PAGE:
Quitting myfitnesspal


Staff member
This isn't an advice thread... just an announcement I feel compelled to make for some reason.

Over the past few weeks I've been deleting myfitnesspal from my phone. Finally I did it, and here's why, if you care:

1. I get hungry after dinner... not "I'm bored" hungry, but "shit I'm not going to be able to sleep" hungry. And I'm tired of feeling bad about eating something sensible just because I might go a little over my limit. My body is sending me a signal, and I think it makes more sense to listen it and then give it something wholesome like some plain yogurt or egg whites. I'm a teacher--I'm on my feet all day, and then I work out 6 days a week (sometimes 7). So maybe I'm slightly underestimating what I need.

2. The app doesn't really help me track my most important goals, which are getting enough vegetables and stopping when I'm full. (My mom was a "clean plate" mom, and it's such a hard habit to break!!) I've found that I can do these things well enough without counting every calorie.

If I start to notice an increase in body fat, I'll probably go back to tracking. But this is my newest goal, and it's an important one. I feel like if I can do this, I'll have accomplished something huge. I just want to have the sense to listen to myself and give my body what it needs. On my own.

It sounds so simple and like something I should have already learned, but after hitting rock bottom back in college, I started relying so heavily on all these resources. It's not something I'm ashamed of; that's what they are there for. But I'd love to be able to say I can regulate myself.

Anyway... blog over.

TL;DR: I'm teaching myself common sense.
I find that using calorie counting apps is a good way to "start" giving yourself more common sense about how much you are/should be eating. Once you start to get the hang of it on your own though, you definitely don't need it anymore.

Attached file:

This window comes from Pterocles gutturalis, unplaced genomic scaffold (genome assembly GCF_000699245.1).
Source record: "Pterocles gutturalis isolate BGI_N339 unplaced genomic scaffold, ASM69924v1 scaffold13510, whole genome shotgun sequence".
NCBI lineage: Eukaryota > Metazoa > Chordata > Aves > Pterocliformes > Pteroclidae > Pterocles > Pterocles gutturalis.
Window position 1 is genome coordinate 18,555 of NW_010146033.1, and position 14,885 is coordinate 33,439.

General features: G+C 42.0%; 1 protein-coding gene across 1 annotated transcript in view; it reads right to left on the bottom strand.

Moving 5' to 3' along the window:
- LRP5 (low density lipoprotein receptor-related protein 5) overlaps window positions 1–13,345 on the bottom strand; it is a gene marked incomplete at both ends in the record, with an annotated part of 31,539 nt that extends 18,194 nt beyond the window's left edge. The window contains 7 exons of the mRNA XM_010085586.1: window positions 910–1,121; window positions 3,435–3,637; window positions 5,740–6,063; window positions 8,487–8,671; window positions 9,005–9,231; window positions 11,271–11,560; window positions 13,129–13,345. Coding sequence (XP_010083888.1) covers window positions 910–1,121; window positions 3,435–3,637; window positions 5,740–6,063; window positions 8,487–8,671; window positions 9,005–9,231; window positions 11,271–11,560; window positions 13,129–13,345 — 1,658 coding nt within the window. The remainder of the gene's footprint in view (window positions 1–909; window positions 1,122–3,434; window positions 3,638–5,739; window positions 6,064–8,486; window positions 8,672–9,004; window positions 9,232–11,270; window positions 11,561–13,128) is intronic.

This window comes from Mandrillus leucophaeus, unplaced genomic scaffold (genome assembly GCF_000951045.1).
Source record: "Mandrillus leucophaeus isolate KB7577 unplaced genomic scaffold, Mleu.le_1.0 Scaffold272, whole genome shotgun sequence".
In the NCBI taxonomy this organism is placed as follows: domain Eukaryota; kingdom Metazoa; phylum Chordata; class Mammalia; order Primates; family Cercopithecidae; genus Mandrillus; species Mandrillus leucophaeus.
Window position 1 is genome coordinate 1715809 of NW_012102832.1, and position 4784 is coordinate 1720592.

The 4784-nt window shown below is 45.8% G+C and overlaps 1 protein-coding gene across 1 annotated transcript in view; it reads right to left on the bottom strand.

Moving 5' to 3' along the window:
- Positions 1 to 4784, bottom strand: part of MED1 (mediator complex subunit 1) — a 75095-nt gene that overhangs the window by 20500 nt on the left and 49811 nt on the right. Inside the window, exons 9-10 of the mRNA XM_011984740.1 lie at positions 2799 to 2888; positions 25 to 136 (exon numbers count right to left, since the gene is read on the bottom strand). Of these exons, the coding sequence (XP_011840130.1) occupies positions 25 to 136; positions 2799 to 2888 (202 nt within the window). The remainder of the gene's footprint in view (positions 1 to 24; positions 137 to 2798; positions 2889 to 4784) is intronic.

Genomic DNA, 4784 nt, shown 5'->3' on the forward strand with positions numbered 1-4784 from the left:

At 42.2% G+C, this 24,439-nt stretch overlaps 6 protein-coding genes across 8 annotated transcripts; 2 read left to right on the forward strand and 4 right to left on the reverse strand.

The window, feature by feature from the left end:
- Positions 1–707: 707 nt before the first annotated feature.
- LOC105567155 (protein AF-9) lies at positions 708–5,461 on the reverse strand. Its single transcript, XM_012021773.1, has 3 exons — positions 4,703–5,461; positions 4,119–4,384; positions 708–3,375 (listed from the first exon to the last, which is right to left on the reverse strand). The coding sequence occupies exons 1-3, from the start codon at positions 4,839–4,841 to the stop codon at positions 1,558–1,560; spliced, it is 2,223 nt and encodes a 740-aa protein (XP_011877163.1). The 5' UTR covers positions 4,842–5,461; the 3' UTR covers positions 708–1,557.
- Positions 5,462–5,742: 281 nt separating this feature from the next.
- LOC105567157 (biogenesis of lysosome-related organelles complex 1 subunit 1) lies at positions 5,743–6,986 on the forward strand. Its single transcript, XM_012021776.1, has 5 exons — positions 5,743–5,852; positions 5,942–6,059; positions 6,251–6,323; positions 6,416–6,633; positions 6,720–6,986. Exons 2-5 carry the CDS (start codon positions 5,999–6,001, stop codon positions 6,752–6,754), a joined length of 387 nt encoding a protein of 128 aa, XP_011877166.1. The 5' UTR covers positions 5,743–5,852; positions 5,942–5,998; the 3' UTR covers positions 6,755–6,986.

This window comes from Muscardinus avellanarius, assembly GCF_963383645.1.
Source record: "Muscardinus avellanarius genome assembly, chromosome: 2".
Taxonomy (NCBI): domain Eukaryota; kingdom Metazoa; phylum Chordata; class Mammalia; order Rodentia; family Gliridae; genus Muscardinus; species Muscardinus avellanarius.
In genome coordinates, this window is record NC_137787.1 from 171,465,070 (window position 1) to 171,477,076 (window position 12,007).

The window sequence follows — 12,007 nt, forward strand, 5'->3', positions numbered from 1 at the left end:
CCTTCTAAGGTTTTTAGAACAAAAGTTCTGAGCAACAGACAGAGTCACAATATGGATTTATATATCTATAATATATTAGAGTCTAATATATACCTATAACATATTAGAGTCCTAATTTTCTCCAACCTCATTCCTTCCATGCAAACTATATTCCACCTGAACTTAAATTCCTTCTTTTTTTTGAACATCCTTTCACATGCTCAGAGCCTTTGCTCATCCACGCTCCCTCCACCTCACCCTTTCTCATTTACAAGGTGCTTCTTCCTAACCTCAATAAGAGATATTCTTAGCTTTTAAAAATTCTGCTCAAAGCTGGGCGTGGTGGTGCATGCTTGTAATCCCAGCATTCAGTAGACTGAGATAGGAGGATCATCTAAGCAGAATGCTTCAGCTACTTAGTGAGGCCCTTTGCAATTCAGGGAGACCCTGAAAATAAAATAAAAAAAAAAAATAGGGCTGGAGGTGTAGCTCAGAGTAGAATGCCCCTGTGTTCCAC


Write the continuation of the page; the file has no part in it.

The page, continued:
Atta girl!

To be honest, I also got rid of myfitnesspal because similarly to you, it wasn't helping me track the most important things. And it was becoming a hassle to try and figure out my calorie intake for every single little thing. So, I ditched it. I don't think my diet has been terrible, so here's to hoping we can learn to self moderate.

You got this!


Staff member
I got rid of it too - it helped me at first in the sense that I realized that what I was eating regularly was unhealthy and high-calorie, but it caused me to become to obsessive and it was incredibly hard to eat food I prepared myself. It's great for forming a habit of looking what's in the food you eat though. So I'm thankful for that.


Staff member
I never updated mine like you have to do to make it work. I would sit down at night and think, "Whoa! I haven't updated it in two days. Now what did I eat..?"
I had a program like that, too, and like others have said, it was a great starter to get you into good habits. I've had to go back once or twice when I noticed some slipping, but it got me used to eating/exercising like I should. When I had to drop my baby weight, I didn't even need to sign up again: I just went back to the habits I had when I was using it. I dropped 30 lbs (baby weight + a few extra pounds) and have kept them off.

If you can look in the mirror and like what you see, you're doing fine. You don't need to obsess with every number. And the nice part is you can always start again if you feel like you need to. :)